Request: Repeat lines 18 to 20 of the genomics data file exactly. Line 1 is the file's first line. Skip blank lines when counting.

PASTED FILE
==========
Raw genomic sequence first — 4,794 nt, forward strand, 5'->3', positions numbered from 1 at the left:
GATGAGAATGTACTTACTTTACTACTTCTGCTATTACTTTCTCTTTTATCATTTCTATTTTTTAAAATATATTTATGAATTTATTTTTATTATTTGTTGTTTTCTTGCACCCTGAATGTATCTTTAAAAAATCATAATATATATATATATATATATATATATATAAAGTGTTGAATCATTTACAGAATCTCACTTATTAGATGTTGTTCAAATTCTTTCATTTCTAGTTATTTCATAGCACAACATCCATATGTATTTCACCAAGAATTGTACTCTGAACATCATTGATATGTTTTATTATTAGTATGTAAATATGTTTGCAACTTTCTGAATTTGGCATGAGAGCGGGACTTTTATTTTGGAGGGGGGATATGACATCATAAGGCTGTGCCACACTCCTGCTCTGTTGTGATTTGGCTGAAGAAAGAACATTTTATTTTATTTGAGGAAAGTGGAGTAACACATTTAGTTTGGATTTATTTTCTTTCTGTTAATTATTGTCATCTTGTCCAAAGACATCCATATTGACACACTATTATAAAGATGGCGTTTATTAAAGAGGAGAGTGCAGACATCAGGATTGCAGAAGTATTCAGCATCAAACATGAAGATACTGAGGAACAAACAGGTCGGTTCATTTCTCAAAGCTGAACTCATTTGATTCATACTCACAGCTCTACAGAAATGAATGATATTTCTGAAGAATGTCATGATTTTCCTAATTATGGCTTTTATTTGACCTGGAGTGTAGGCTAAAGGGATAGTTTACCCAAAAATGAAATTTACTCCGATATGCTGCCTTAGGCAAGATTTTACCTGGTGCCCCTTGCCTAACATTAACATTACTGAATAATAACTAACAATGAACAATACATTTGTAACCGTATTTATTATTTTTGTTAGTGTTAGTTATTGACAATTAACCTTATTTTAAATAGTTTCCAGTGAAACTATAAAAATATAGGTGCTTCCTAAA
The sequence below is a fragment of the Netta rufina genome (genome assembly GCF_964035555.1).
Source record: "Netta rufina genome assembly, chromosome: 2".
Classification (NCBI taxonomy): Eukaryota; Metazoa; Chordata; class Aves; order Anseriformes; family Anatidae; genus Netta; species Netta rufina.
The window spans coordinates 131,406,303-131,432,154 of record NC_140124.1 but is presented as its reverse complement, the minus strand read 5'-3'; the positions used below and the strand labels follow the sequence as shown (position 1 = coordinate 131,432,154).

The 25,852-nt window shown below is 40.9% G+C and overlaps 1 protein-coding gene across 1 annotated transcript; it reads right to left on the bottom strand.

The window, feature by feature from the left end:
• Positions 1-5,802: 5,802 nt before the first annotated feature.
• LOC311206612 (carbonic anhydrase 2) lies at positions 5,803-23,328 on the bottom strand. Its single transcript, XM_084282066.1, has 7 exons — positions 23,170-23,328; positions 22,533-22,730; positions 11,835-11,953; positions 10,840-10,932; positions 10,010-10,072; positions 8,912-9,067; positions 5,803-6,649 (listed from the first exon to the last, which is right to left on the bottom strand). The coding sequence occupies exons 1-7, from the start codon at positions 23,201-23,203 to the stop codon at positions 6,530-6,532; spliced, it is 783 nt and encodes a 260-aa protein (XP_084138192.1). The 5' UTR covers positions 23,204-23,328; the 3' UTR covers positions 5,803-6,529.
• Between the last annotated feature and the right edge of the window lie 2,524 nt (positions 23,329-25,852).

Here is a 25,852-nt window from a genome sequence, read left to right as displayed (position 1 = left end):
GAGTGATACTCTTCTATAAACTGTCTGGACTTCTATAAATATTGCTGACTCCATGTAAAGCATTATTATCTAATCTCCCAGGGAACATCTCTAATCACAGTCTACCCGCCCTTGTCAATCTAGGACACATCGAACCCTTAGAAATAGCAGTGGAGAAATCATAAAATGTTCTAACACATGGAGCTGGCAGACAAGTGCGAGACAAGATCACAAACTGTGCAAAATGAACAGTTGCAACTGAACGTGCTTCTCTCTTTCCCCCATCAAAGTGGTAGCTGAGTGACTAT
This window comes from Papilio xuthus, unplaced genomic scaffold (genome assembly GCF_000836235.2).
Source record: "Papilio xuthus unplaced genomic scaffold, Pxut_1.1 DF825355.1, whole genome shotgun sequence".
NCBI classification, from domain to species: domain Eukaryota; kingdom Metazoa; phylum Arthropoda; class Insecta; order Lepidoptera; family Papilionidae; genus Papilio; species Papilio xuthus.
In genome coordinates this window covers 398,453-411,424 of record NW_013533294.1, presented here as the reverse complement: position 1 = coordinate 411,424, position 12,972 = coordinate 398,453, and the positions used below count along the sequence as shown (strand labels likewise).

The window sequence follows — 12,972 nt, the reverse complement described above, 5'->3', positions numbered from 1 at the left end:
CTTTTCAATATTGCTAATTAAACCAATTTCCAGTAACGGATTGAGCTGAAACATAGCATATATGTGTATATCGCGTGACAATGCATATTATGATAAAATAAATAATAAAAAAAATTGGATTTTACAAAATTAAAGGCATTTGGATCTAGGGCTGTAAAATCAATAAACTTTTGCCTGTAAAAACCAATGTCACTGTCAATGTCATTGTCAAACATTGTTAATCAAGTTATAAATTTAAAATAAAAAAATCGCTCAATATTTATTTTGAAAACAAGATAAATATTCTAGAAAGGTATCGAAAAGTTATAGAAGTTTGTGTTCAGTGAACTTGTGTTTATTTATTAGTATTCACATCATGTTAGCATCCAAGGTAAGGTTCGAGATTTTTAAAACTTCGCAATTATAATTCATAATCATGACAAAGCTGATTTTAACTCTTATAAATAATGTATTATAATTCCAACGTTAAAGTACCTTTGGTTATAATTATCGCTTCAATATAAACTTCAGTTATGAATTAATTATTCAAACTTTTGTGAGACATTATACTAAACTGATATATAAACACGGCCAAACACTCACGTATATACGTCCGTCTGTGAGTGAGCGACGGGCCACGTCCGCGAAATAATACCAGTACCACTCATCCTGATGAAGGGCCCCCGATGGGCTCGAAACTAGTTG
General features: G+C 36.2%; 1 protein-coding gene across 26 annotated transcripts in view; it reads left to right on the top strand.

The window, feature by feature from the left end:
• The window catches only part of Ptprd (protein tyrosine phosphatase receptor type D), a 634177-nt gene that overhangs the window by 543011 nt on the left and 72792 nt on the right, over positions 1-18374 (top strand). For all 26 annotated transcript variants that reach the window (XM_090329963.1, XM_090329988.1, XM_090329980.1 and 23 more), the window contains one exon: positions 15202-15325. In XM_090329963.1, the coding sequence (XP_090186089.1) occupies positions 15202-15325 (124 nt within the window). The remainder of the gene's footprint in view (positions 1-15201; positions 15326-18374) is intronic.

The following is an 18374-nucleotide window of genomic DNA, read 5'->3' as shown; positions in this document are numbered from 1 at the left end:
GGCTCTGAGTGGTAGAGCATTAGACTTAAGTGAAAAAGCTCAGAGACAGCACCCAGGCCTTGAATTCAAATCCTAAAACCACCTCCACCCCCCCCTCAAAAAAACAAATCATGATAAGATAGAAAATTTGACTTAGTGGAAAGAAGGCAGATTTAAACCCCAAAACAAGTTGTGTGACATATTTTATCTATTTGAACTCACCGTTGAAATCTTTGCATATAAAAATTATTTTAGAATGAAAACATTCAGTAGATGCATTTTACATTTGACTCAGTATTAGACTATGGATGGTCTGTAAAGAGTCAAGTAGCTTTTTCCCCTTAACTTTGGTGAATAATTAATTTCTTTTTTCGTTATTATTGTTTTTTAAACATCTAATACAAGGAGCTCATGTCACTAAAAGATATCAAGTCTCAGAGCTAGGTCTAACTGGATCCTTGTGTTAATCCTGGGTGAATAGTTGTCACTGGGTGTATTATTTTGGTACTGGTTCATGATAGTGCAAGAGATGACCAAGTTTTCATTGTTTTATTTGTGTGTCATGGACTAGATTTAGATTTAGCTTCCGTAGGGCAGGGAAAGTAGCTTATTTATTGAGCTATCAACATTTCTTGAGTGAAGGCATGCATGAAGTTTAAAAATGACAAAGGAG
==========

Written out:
The window sequence follows — 12,972 nt, the reverse complement described above, 5'->3', positions numbered from 1 at the left end:
CTTTTCAATATTGCTAATTAAACCAATTTCCAGTAACGGATTGAGCTGAAACATAGCATATATGTGTATATCGCGTGACAATGCATATTATGATAAAATAAATAATAAAAAAAATTGGATTTTACAAAATTAAAGGCATTTGGATCTAGGGCTGTAAAATCAATAAACTTTTGCCTGTAAAAACCAATGTCACTGTCAATGTCATTGTCAAACATTGTTAATCAAGTTATAAATTTAAAATAAAAAAATCGCTCAATATTTATTTTGAAAACAAGATAAATATTCTAGAAAGGTATCGAAAAGTTATAGAAGTTTGTGTTCAGTGAACTTGTGTTTATTTATTAGTATTCACATCATGTTAGCATCCAAGGTAAGGTTCGAGATTTTTAAAACTTCGCAATTATAATTCATAATCATGACAAAGCTGATTTTAACTCTTATAAATAATGTATTATAATTCCAACGTTAAAGTACCTTTGGTTATAATTATCGCTTCAATATAAACTTCAGTTATGAATTAATTATTCAAACTTTTGTGAGACATTATACTAAACTGATATATAAACACGGCCAAACACTCACGTATATACGTCCGTCTGTGAGTGAGCGACGGGCCACGTCCGCGAAATAATACCAGTACCACTCATCCTGATGAAGGGCCCCCGATGGGCTCGAAACTAGTTG
General features: G+C 36.2%; 1 protein-coding gene across 26 annotated transcripts in view; it reads left to right on the top strand.